The Zimbabwean government has revealed that it intends introducing a new national currency.
The country currently uses the U.S. dollar as its national currency but due to ongoing economic issues, the currency has been in short supply.
The shortage has plunged the country’s financial system into chaos leading to closure of some businesses and unrests.
Zimbabwe in 2009 decided to abandon its own currency. It resorted to other currencies to resolve its economic woes including using the Sterling and South African rand.
The Southern African nation is hoping to be able to introduce its new national currency in the next 12 months.
The country’s finance minister Mthuli Ncube told a town hall meeting on Friday that the new currency should help address ongoing crisis.
“On the issue of raising enough foreign currency to introduce the new currency, we are on our way already, give us months, not years,” he said.
Zimbabwe has some $10 billion of electronic funds trapped in local bank accounts. It is unable to provide enough hard currency to back that up.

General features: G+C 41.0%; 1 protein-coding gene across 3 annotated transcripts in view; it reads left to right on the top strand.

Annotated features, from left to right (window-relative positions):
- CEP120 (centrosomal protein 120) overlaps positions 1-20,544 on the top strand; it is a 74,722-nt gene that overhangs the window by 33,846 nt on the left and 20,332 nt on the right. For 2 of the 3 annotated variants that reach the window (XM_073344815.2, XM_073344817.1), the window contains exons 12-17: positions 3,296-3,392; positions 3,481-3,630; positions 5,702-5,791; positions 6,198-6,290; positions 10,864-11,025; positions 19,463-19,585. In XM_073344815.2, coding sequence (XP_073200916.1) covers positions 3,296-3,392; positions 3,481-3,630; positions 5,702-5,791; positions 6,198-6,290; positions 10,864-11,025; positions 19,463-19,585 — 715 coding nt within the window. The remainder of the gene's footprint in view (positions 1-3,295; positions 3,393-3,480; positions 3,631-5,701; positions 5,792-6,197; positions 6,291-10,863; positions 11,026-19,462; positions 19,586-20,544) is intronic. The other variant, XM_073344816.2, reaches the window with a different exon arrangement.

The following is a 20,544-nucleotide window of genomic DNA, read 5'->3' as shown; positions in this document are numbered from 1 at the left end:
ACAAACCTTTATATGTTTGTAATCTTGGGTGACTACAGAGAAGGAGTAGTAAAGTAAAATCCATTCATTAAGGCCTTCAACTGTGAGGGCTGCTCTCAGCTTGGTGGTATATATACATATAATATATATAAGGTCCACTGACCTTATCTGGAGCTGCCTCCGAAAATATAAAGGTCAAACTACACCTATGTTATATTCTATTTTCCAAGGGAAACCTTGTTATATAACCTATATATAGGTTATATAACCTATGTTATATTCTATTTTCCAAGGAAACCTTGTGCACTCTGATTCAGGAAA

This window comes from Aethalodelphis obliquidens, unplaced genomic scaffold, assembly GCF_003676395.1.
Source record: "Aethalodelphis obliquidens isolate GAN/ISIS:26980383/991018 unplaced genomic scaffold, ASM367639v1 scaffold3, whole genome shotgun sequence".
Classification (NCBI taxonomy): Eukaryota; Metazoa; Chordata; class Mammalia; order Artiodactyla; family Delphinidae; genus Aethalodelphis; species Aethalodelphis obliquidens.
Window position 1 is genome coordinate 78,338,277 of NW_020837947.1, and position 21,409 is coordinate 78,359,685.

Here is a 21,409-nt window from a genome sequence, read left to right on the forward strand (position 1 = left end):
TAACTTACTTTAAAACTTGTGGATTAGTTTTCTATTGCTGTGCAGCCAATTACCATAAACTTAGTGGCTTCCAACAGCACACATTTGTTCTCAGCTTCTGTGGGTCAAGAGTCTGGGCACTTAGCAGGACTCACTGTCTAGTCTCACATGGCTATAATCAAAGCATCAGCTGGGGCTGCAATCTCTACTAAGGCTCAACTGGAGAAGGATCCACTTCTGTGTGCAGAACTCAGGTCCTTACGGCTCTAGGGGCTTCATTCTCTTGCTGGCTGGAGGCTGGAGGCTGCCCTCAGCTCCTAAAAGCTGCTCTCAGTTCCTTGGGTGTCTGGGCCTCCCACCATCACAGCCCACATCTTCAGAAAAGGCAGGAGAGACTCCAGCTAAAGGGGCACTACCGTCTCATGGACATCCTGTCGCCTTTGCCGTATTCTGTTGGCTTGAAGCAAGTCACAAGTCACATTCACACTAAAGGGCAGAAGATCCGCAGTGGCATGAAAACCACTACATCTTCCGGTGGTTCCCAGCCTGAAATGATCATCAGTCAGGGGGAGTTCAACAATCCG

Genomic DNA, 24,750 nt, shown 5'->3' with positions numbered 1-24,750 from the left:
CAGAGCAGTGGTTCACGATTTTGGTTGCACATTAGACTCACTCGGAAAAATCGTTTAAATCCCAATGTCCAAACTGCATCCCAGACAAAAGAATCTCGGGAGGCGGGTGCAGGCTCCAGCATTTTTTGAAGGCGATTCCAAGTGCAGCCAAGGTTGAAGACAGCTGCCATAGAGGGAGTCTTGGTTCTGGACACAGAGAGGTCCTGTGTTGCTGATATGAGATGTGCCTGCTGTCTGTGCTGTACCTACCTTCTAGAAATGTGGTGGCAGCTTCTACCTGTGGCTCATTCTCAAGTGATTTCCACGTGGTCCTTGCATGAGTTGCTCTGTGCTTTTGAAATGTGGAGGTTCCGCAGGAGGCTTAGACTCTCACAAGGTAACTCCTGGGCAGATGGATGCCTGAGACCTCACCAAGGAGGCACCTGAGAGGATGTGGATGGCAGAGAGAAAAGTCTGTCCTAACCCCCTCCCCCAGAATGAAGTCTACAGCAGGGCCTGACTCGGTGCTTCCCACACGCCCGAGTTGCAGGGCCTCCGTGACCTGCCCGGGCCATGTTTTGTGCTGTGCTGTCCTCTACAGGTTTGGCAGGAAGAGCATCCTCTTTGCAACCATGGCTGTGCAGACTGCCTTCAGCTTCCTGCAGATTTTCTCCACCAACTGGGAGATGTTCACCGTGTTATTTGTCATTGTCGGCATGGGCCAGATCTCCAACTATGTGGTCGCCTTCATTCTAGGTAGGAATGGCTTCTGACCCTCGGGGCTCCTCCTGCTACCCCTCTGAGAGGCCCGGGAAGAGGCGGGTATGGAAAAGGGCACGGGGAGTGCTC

Public sector workers and businesses are also demanding payment in cash and not electronically, compounding the crisis.
Zimbabwe’s central bank says the country has less than $400 million in actual cash.
The crisis could exacerbate in the coming weeks as Zimbabwe has less than two weeks import cover, according to central bank data.
President Emmerson Mnangagwa had promised to fix the economic crisis after taking over from former president, Robert Mugabe.
He has been touring foreign countries encouraging investors to do business with Zimbabwe.
Mnangagwa is also asking for the lifting of sanctions placed on Zimbabwe by Europe and the United States.